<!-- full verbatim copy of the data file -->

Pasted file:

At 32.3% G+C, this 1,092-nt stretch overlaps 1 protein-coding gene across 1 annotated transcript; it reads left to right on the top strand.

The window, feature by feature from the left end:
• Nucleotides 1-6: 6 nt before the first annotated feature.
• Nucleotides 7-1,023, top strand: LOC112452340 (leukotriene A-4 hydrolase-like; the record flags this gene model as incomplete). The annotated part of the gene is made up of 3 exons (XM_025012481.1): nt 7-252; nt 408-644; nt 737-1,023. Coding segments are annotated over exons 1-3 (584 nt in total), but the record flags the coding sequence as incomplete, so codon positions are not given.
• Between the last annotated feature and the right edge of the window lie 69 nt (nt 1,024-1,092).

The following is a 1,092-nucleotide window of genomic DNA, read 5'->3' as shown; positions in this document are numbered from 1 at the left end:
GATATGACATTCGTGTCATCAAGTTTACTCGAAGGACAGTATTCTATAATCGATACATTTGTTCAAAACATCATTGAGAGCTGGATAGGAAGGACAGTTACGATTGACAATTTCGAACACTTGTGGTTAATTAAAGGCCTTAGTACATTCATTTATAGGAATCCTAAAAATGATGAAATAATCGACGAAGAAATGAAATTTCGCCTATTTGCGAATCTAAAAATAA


At 32.3% G+C, this 1,092-nt stretch overlaps 1 protein-coding gene across 1 annotated transcript; it reads left to right on the top strand.

The window, feature by feature from the left end:
• Nucleotides 1-6: 6 nt before the first annotated feature.
• Nucleotides 7-1,023, top strand: LOC112452340 (leukotriene A-4 hydrolase-like; the record flags this gene model as incomplete). The annotated part of the gene is made up of 3 exons (XM_025012481.1): nt 7-252; nt 408-644; nt 737-1,023. Coding segments are annotated over exons 1-3 (584 nt in total), but the record flags the coding sequence as incomplete, so codon positions are not given.
• Between the last annotated feature and the right edge of the window lie 69 nt (nt 1,024-1,092).

The following is a 1,092-nucleotide window of genomic DNA, read 5'->3' as shown; positions in this document are numbered from 1 at the left end:
GATATGACATTCGTGTCATCAAGTTTACTCGAAGGACAGTATTCTATAATCGATACATTTGTTCAAAACATCATTGAGAGCTGGATAGGAAGGACAGTTACGATTGACAATTTCGAACACTTGTGGTTAATTAAAGGCCTTAGTACATTCATTTATAGGAATCCTAAAAATGATGAAATAATCGACGAAGAAATGAAATTTCGCCTATTTGCGAATCTAAAAATAA